# Checking the uniform denseness of a set in $C([0, 1], \mathbb{R}^2)$

Let $$\lambda:[0, 1]\to \mathbb{R}$$, and $$b_{1j}, b_{2j}:[0, 1] \to \mathbb{R}$$, $$j = 1, \ldots, m$$ be smooth functions. Consider the following two sets

\begin{align*} S_1 &= \left\{ \begin{bmatrix} P(\lambda)b_{1j} \\ P(\lambda)b_{2j} \end{bmatrix} \bigg\vert \:j = 1, \ldots, m, P(\lambda) \text{ is a polynomial of } \lambda\right\}\\ S_2 &= \left\{ \begin{bmatrix} P(\lambda)b_{1j} + P'(\lambda)b_{2j} \\ P(\lambda)b_{2j} \end{bmatrix} \bigg\vert \:j = 1, \ldots, m, P(\lambda) \text{ is a polynomial of } \lambda\right\}. \end{align*}

I'm stuck proving or disproving the following statement:

If $$S_2$$ is dense in $$C([0, 1], \mathbb{R}^2)$$ with respect to sup-norm, then $$S_1$$ is uniformly dense in $$C([0, 1], \mathbb{R}^2)$$ as well.

The major issue was that there is no guarantee that we can use $$\{P_n\} \subset C^1([0, 1])$$ to uniformly approximate $$f\in C^1([0, 1])$$ with $$f'\in C([0, 1])$$ be uniformly approximated by $$\{P'_n\}\subset C([0, 1])$$. I tend to believe the answer to the above statement is negative. But I cannot figure out a counter-example to it. Or is there any way to provide a positive answer to the statement?

• I don't understand. what is meant by "$P(\lambda)$ is a polynomial"? Is $P$ (without $\lambda$) a polynomial? I'm irritated since $\lambda$ is a function, not a parameter. Nov 8 '20 at 22:34
• @DieterKadelka Sorry I should have been clearer. I’ve edited the OP. I meant that $P$, as a function, can be written as a polynomial of $\lambda$. For example, if we have $\lambda(x)=\cos (x)$, then $P(x)= \cos^2(x)=\lambda^2$ is a polynomial of $\lambda$. Nov 8 '20 at 22:52

$$\newcommand\la\lambda\newcommand\R{\mathbb R}$$It is true that, if $$S_2$$ is dense in $$C([0,1],\R^2)$$ with respect to the sup-norm $$\|\cdot\|$$, then $$S_1$$ is uniformly dense in $$C([0,1],\R^2)$$ as well.

However, the reason for this may disappoint you: it is that $$S_2$$ is actually never dense in $$C([0,1],\R^2)$$ with respect to $$\|\cdot\|$$ -- for any continuous functions $$\la$$ and $$b_{1j},b_{2j}$$ with $$j\in[m]:=\{1,\dots,m\}$$.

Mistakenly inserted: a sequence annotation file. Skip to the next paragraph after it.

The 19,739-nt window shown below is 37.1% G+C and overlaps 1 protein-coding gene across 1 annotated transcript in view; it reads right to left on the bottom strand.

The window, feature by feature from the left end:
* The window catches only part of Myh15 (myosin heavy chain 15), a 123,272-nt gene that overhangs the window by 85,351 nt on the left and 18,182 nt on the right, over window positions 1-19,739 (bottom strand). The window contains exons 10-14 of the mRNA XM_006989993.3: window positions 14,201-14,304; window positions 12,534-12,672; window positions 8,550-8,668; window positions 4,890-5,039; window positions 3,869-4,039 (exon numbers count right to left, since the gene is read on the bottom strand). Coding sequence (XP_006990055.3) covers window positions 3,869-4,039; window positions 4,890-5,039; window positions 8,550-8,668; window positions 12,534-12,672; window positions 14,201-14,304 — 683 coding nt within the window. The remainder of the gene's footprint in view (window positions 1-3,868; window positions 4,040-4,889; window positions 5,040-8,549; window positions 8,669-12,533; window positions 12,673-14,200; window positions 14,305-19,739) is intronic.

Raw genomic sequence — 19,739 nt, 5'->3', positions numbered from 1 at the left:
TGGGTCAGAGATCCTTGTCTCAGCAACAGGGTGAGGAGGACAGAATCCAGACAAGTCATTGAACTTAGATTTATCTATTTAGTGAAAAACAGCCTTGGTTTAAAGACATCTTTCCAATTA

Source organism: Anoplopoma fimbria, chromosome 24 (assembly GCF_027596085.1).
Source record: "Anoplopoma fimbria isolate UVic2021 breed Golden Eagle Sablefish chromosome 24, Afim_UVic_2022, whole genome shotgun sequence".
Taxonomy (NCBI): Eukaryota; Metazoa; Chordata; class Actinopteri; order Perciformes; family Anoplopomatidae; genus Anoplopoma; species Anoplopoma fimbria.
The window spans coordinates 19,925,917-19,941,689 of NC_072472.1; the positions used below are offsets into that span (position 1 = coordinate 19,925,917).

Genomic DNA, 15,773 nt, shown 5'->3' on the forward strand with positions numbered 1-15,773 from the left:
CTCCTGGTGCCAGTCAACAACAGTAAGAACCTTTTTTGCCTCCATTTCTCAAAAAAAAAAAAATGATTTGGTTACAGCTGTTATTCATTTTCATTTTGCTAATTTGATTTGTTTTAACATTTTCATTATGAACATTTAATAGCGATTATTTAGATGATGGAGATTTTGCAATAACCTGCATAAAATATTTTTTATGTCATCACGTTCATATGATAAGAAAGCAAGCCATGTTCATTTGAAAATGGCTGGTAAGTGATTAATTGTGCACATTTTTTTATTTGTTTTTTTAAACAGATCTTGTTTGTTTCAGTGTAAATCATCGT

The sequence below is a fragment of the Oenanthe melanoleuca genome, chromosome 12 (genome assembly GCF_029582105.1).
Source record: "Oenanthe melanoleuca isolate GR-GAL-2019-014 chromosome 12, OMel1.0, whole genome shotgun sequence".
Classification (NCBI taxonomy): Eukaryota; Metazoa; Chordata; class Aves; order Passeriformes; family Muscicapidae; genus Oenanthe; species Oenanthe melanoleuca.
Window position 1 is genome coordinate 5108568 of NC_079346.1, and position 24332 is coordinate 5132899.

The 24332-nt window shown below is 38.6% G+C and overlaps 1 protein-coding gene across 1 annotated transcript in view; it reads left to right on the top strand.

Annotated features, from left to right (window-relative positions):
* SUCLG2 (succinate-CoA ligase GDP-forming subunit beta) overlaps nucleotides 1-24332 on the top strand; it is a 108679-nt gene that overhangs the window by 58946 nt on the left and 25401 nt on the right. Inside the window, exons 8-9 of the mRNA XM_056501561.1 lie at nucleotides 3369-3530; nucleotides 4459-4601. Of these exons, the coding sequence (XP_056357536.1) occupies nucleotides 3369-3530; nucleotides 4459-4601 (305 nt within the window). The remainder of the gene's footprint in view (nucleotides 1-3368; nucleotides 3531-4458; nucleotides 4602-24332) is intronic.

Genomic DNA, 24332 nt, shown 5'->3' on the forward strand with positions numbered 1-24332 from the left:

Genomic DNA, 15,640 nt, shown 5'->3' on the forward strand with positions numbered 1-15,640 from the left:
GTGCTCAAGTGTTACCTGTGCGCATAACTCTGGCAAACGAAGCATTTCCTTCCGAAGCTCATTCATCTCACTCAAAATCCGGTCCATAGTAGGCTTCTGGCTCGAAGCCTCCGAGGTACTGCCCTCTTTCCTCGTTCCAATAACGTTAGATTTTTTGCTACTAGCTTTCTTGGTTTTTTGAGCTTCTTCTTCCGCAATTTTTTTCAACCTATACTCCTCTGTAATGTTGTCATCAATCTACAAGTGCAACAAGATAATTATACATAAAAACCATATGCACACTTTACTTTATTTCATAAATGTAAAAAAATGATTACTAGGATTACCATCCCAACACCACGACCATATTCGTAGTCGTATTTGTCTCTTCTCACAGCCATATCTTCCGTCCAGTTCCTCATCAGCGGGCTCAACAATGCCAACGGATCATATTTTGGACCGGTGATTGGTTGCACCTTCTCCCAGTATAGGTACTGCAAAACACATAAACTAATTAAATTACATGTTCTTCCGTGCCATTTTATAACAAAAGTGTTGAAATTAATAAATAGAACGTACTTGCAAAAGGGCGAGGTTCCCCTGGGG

Indeed, there are two cases to consider:

Case 1: $$\la(t)=c$$ for some real $$c$$ and all $$t$$. Then $$S_2$$ is finite dimensional and therefore cannot be dense in $$C([0,1],\R^2)$$.

*Case 2: there are $$t_1$$ and $$t_2$$ such that $$0\le t_1 and $$\la(t_1)=:u\ne v:=\la(t_2)$$. Let $$x_2(t):=1$$ for $$t\in[0,1]$$. Take any real $$w>\max_{j\in[m]}\Big(2\|b_{1j}\|+\frac4{|v-u|}\,\|b_{2j}\|\Big) \tag{0}$$ and let $$x_1(t):=w$$ for $$t\in[0,1]$$.

Suppose the contrary to our claim: that $$S_2$$ is dense in $$C([0,1],\R^2)$$. Then for each natural $$n$$ there exist a polynomial $$P_n$$ and some $$j_n\in[m]$$ such that $$P_n(\la)b_{1j_n}+P'_n(\la)b_{2j_n}\to w,$$ $$P_n(\la)b_{2j_n}\to1,$$ where the convergence is uniform. Passing to a subsequence, without loss of generality (wlog) we may assume that $$j_n$$ does not depend on $$n$$, and then wlog $$j_n=1$$ for all $$n$$. For brevity, let then $$b_1:=b_{11}$$ and $$b_2:=b_{21}$$. So, $$P_n(\la)b_1+P'_n(\la)b_2\to w,\tag{1}$$ $$P_n(\la)b_2\to1.\tag{2}$$ Since the convergence is uniform, it follows from (2) that the function $$b_2$$ does not take the zero value on $$[0,1]$$. Therefore and because $$b_2$$ is continuous, wlog $$|b_2|\ge1$$, whence, again by (2), $$\|P_n(\la)\|\le2 \tag{4}$$ eventually (for all large enough $$n$$). So, by the mean value theorem and the intermediate value theorem, eventually $$4\ge|P_n(\la(t_2))-P_n(\la(t_1))| \\ =|P'_n(\la(s_n))|\,|\la(t_2)-\la(t_1)| \\ =|P'_n(\la(s_n))|\,|v-u| \tag{5}$$ for some $$s_n\in(t_1,t_2)$$, whence, in view of (4), (5), and (0), $$P_n(\la(s_n))b_1(s_n)+P'_n(\la(s_n))b_2(s_n) \le2\|b_1\|+\frac4{|v-u|}\,\|b_2\|< w,$$ which contradicts the uniform convergence in (1). $$\Box$$

• @potionowner : the denseness of $S_2$ implies the denseness of $S_1$ because, whenever $S_2$ is dense (which never happens), $S_1$ is dense. Generally, implication $A\implies B$ holds (by definition) iff $A$ is false or $B$ is true. In particular, $A\implies B$ holds whenever $A$ is false (no matter whether $B$ is true or not). In our case, $A$ is the statement "$S_2$ is dense", which is always false. So, the statement "$S_2$ is dense" implies any statement whatsoever. Nov 10 '20 at 3:56
• @potionowner : Your original question was fully answered. If you actually meant to ask something else, you should now assume the responsibility for your original post (as for any other posts of yours) and post any other/further questions in separate posts. You should not change your question so as to invalidate a valid answer and nullify other people's time and effort (to help you, actually). Nov 10 '20 at 4:05
• Sure. I'll change the OP back and delete the comment. Thanks. Nov 11 '20 at 2:50